After Tony Blair's joint statement on the issue with the German Chancellor, Gerhard Schroeder, Mr Hague claimed during question time that the Government was misleading people over its intentions to harmonise corporate taxation, saying: "Every time you meet a German you go round saying, `Don't mention the tax harmonisation'. This letter is yet another example of giving one impression in Europe and another in the UK."
Mr Hague said the phrase "harmonisation" had been replaced by "co-ordination" to appease the public and it was clear that other taxes, such as indirect taxes, were lined up for such co-ordination.
Mr Blair accused the Tory leader of having given into the Eurosceptics in his increasingly "anti-European party". Pledging that the Government would not return to the "days of Tory diplomacy that left this country without influence at the margins of Europe", he said: "We will oppose any measure at all that is against Britain's interest, whether on taxes or in any other field."
But Mr Hague said: "After all the bluster we've had from this Government about harmonising European taxes is it not amazing that the letter which you signed with the German Chancellor fails to rule out the harmonisation of capital taxes?
"Is it not the latest attempt to cover up the threat of tax harmonisation with meaningless reassurances and waffle?"
Mr Hague went on to argue Germany was clearly hoping for progress towards harmonising taxes at this week's Vienna summit. "There is nothing anti- European about believing we should decide our taxes here in the House of Commons. The truth is that you now have to ask the Germans to use a different word about this subject," he said.
Pointing to the opposition of several other EU states to tax harmonisation, Mr Blair said that the only government that had agreed to harmonise taxes in the UK was the previous Conservative government.
He added, during rowdy exchanges: "We have no intention of agreeing to raising taxes across Europe. We actually want a lower tax burden on our people. But the way to get this argument through is to win the argument by staying firm and engaged, not by glorying in it as the Conservative Party are doing as an excuse to indulge their anti-Europeanism."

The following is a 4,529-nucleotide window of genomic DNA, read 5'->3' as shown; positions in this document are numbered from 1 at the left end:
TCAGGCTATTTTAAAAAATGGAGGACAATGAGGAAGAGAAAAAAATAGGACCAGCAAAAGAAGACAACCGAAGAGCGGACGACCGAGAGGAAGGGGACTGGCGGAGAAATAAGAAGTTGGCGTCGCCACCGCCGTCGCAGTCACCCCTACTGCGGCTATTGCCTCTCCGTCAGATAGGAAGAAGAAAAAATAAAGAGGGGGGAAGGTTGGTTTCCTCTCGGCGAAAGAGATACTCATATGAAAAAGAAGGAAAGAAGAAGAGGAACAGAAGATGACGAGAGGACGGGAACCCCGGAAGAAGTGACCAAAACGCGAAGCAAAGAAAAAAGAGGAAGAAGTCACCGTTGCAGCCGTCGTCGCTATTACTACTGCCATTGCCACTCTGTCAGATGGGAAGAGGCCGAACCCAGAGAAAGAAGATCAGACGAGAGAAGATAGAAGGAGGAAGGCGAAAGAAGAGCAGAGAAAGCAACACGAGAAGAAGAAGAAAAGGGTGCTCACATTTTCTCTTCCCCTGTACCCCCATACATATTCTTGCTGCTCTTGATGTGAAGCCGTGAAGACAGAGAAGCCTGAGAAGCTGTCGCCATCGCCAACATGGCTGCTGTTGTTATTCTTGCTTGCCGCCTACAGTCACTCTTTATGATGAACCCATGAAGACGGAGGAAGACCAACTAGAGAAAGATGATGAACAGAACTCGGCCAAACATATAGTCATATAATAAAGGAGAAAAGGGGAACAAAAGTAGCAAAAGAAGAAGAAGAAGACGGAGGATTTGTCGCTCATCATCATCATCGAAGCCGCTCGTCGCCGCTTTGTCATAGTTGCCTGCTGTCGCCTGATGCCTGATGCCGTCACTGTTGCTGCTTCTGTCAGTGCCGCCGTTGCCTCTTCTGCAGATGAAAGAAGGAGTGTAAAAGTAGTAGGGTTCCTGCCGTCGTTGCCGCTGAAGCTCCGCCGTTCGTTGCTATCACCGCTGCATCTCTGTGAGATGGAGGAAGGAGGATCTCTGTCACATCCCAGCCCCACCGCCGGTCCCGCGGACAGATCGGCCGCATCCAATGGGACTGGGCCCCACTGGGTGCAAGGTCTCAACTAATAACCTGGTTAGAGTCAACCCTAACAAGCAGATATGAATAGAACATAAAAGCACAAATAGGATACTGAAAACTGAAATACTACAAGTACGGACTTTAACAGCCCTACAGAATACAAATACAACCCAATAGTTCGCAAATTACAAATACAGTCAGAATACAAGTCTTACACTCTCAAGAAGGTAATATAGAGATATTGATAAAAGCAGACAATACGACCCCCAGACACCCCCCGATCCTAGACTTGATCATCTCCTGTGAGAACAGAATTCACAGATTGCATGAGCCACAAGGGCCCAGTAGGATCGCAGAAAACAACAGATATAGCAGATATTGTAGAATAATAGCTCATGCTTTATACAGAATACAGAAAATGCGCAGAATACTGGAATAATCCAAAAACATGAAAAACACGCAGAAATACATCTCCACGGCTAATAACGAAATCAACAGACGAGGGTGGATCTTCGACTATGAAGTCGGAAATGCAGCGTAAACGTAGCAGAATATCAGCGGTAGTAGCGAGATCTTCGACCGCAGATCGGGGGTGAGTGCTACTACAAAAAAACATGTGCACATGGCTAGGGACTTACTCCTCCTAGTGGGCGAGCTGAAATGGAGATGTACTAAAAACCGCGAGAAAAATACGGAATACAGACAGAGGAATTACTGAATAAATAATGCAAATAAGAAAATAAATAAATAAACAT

To Tory cheers, Mr Hague replied: "Nothing you've done remotely resembles standing firm! If you won't tell the House what is being negotiated, we will, because we've got the list here.
"The shipping tax relief, that you voted for. The film tax relief, that you introduced. The enterprise zones, that your constituents work in. These are currently being negotiated.
"No wonder the European tax commissioner says that the Government is fully on board with tax harmonisation.
"Isn't your endless habit of saying one thing to one audience and another to another finally catching up with you?"
Mr Blair repeated it had been a Conservative government that had agreed to tax harmonisation and abolished duty free. He added: "You have given in to the Eurosceptic wing of your party, who are now running your policy ... It is actually in the British national interest to make sure we win arguments in Europe, not use arguments as an excuse for turning our back on Europe."Reuse content